David Danner v. Board of Professional Responsi, et al
NOT RECOMMENDED FOR FULL-TEXT PUBLICATION File Name: 09a0346n.06 Filed: May 18, 2009 No. 08-6075 UNITED STATES COURT OF APPEALS FOR THE SIXTH CIRCUIT
DAVID E. DANNER, Plaintiff-Appellant, v. BOARD OF PROFESSIONAL RESPONSIBILITY OF THE TENNESSEE SUPREME COURT; CHARLES A. HIGH, Defendants-Appellees.
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ON APPEAL FROM THE UNITED STATES DISTRICT COURT FOR THE MIDDLE DISTRICT OF TENNESSEE
Before: GUY, GILMAN, and COOK, Circuit Judges.
COOK, Circuit Judge. David Danner sued the Tennessee Supreme Court's Board of Professional Responsibility ("the Board") and its former Disciplinary Counsel, Charles High, during a Board investigation of complaints filed by Danner's former clients. The district court dismissed his case without prejudice under the abstention doctrine articulated in Younger v. Harris, 401 U.S. 37 (1971). Danner appeals, and we affirm.
We review de novo a district court's order declining federal jurisdiction on grounds of Younger abstention. Fieger v. Thomas, 74 F.3d 740, 743 (6th Cir. 1996). The Younger doctrine
No. 08-6075 Danner v. Board of Professional Responsibility counsels federal courts to abstain from enjoining certain pending state court criminal proceedings, 401 U.S. at 44, but the doctrine also extends to ongoing administrative proceedings, such as state bar disciplinary processes, Middlesex County Ethics Comm. v. Garden State Bar Ass'n, 457 U.S. 423, 43435 (1982). Federal courts properly invoke Younger abstention when a proceeding satisfies three criteria: "(1) the underlying proceedings constitute an ongoing state judicial proceeding; (2) the proceedings implicate important state interests; and (3) there is an adequate opportunity to raise constitutional challenges in the course of the underlying proceeding." Danner v. Bd. of Prof'l Responsibility of the Tenn. Supreme Court, 277 F. App'x 575, 578 (6th Cir. 2008).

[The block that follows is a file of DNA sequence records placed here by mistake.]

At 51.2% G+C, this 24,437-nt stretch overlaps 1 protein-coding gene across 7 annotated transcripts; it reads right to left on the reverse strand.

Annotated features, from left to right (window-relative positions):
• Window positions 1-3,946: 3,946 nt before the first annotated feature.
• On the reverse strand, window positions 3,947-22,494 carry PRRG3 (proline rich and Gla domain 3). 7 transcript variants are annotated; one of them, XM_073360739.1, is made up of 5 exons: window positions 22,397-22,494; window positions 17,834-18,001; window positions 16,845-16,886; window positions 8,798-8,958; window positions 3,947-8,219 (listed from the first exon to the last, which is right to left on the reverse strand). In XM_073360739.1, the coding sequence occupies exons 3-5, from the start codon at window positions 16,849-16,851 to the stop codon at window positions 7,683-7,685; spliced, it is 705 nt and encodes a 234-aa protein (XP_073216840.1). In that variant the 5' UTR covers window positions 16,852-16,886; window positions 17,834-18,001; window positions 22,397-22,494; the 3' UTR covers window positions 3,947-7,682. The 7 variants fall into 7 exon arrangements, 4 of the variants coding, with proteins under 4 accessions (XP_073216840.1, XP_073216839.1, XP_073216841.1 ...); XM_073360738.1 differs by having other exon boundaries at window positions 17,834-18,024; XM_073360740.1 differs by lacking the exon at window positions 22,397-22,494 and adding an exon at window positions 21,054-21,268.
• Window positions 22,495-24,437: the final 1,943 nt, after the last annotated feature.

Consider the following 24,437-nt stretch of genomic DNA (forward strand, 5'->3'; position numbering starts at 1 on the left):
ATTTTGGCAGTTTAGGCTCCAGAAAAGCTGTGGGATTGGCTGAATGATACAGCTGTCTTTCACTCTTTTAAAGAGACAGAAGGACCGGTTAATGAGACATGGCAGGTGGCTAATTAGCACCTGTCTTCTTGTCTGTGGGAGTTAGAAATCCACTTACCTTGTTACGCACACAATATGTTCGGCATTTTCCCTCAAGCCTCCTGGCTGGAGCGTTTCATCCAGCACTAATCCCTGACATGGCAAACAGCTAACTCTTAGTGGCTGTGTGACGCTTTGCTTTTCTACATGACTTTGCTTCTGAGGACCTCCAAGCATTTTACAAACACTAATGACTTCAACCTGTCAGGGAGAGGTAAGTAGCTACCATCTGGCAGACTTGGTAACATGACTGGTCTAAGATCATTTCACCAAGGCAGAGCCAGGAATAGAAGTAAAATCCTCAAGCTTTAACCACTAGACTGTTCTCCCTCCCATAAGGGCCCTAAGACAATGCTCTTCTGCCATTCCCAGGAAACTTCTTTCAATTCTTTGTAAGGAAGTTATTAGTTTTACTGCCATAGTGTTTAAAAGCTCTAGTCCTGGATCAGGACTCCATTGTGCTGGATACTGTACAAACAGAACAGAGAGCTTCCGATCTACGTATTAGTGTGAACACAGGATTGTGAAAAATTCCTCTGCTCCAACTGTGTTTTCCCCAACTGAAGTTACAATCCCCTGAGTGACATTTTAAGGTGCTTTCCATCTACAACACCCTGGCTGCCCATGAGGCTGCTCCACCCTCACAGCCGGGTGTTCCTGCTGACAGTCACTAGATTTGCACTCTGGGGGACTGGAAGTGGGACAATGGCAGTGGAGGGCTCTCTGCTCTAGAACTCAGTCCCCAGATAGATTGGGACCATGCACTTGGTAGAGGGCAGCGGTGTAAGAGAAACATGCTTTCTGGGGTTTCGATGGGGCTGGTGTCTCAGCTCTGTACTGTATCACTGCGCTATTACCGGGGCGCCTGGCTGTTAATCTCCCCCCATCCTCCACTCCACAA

Here the Board proceedings are ongoing state judicial proceedings for purposes of applying Younger. The Board commenced its disciplinary process by authorizing a Petition for Discipline before Danner filed his state court claim. State bar disciplinary proceedings may be "judicial in nature." Middlesex, 457 U.S. at 43334. In fact, this Circuit holds that similar attorney disciplinary proceedings are "an adjudicative, rather than a legislative, function." Squire v. Coughlan, 469 F.3d 551, 556 (6th Cir. 2006); see also Danner, 277 F. App'x at 578; Fieger, 74 F.3d at 744.
As for the remaining Younger criteria, the regulation and discipline of attorneys is without a doubt an important state function. See Danner, 277 F. App'x at 579. Moreover, the disciplinary process provides for judicial review of allegations that the Board's findings violate constitutional provisions. Id. We therefore conclude that the proceedings satisfy all three of the Younger criteria and hold that the district court correctly abstained in deference to the state proceeding. In addition,
No. 08-6075 Danner v. Board of Professional Responsibility Danner failed to invoke any of the exceptions to Younger abstention--"bad faith, harassment, or flagrant unconstitutionality." Squire, 469 F.3d at 556 (citation and internal quotation marks omitted).
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